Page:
Fighting for a U.S. federal budget that prioritizes peace, economic security and shared prosperity
Today, President Joe Biden unveiled his administration's FY 2022 “skinny budget” request. While not a full breakdown, the “skinny budget” offers a critical glimpse at topline discretionary budget spending and speaks volumes about the administration's priorities.
At $753 billion, Biden's requested Pentagon budget increase continues the dangerous and short-sighted path of ballooning military spending set by President Trump.
This budget fails to recognize the reality that our most critical challenges, like the pandemic, climate change, and systemic racism, don't have military solutions. The Pentagon request comes in at more than twice the annual spending proposed under President Biden’s jobs and infrastructure plan. The 1.6% increase in military spending from last year is more than the $8.7 billion requested for the entire budget for the Centers for Disease Control and Prevention (CDC).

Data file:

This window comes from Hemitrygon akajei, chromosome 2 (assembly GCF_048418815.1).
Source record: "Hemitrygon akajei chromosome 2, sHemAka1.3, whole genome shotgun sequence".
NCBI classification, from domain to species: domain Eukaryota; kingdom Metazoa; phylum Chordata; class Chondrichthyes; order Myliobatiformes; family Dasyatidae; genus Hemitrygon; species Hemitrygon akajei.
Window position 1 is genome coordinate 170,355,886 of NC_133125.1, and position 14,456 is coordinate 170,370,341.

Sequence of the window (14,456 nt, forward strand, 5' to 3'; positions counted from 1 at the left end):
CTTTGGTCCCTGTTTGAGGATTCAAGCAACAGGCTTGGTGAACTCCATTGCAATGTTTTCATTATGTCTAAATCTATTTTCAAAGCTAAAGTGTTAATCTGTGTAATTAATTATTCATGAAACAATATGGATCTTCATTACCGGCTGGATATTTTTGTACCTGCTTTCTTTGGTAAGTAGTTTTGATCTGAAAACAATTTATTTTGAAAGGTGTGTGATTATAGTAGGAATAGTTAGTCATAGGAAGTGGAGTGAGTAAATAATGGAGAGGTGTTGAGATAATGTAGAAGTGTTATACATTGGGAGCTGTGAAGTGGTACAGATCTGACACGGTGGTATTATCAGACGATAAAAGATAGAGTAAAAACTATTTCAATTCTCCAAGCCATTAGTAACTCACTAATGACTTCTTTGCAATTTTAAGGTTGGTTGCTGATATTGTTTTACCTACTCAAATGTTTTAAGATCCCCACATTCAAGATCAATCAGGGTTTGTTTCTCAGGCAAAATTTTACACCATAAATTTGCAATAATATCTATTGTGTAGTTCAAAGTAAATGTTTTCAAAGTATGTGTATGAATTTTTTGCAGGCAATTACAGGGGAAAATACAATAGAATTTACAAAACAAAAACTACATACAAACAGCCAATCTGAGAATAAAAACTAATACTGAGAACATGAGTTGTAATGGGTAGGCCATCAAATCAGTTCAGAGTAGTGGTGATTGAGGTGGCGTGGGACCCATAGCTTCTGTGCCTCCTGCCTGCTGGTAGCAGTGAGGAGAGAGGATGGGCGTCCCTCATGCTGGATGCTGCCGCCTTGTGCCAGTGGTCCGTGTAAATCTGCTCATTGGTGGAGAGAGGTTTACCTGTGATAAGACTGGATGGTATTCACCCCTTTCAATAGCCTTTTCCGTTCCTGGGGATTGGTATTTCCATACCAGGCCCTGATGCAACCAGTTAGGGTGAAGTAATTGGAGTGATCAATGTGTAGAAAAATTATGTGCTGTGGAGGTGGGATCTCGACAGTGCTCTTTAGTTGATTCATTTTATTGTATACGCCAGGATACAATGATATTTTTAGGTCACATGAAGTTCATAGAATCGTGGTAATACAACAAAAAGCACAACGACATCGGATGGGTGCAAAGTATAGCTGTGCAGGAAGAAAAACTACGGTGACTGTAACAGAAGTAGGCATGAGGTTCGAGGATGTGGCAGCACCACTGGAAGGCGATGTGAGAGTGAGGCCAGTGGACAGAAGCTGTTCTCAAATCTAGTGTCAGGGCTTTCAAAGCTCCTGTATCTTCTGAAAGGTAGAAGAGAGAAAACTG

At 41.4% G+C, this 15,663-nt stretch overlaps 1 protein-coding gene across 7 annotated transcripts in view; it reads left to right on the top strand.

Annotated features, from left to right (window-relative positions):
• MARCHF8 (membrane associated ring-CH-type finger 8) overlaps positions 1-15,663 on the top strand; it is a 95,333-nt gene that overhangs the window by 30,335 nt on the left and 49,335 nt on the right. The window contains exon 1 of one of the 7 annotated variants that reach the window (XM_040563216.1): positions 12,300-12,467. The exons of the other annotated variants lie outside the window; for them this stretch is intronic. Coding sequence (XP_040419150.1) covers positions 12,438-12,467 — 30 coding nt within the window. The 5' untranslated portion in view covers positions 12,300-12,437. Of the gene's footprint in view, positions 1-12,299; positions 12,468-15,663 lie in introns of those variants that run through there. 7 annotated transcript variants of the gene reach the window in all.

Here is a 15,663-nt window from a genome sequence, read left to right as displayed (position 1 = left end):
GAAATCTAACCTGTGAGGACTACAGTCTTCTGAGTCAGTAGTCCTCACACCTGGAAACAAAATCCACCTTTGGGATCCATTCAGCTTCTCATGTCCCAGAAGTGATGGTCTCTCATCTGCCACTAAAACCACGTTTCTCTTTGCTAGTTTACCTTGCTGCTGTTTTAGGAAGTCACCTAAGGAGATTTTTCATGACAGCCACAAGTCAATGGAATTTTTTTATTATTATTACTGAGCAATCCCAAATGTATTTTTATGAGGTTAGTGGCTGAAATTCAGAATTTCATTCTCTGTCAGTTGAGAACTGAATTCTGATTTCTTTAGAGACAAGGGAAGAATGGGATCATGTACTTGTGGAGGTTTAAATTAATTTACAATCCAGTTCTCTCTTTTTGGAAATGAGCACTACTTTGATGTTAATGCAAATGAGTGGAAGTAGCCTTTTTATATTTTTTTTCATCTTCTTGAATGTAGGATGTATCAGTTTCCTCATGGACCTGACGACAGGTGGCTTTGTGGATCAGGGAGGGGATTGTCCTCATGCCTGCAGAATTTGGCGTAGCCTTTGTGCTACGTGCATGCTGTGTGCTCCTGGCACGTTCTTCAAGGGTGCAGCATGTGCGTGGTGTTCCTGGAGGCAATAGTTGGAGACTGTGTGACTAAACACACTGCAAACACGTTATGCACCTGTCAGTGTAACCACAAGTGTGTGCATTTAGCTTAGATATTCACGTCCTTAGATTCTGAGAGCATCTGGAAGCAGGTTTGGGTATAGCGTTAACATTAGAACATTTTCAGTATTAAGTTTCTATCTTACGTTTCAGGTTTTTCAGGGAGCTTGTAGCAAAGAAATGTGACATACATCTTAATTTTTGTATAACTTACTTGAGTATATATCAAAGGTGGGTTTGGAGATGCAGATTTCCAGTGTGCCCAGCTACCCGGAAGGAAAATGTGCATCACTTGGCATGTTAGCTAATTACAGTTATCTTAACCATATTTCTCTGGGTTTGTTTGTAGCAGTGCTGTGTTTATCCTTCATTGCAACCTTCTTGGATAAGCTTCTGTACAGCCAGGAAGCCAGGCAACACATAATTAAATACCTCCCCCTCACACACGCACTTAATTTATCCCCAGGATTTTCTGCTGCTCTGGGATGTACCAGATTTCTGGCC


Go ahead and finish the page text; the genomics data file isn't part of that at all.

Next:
In a marked shift from previous years' budget requests, non-military spending makes up a larger portion of the discretionary budget than military spending in this request. Significant funding boosts for social programs signal how the COVID-19 pandemic and economic crisis has shifted the typical balance of military vs. non-military federal spending priorities.
Every department sees funding increases in this budget request, a shift from Trump budget proposals to cut every department except militarized ones.
But amid all the ongoing crises our society faces, it's unsconscionable not just to extend Tump's spending spree on militarization, but to add to it. Along with the Pentagon budget boost, the overall militarized budget would be even larger with $52 billion requested for the Department of Homeland Security (DHS), a slight increase from the Trump administration’s FY 2021 enacted level.
It’s clearer than ever that this country's priorities are dangerously out of whack. We cannot accept the new normal of a three-quarters-of-a-trillion dollar Pentagon budget, and ongoing support for such high levels of militarized Homeland Security.
Public pressure is growing to cut at least ten percent from the Pentagon budget, and make major reinvestments away from militarized border and immigration enforcement. A lasting economic recovery means shifting government resources away from what causes harm, and reinvesting that money in what can really keep our communities safe.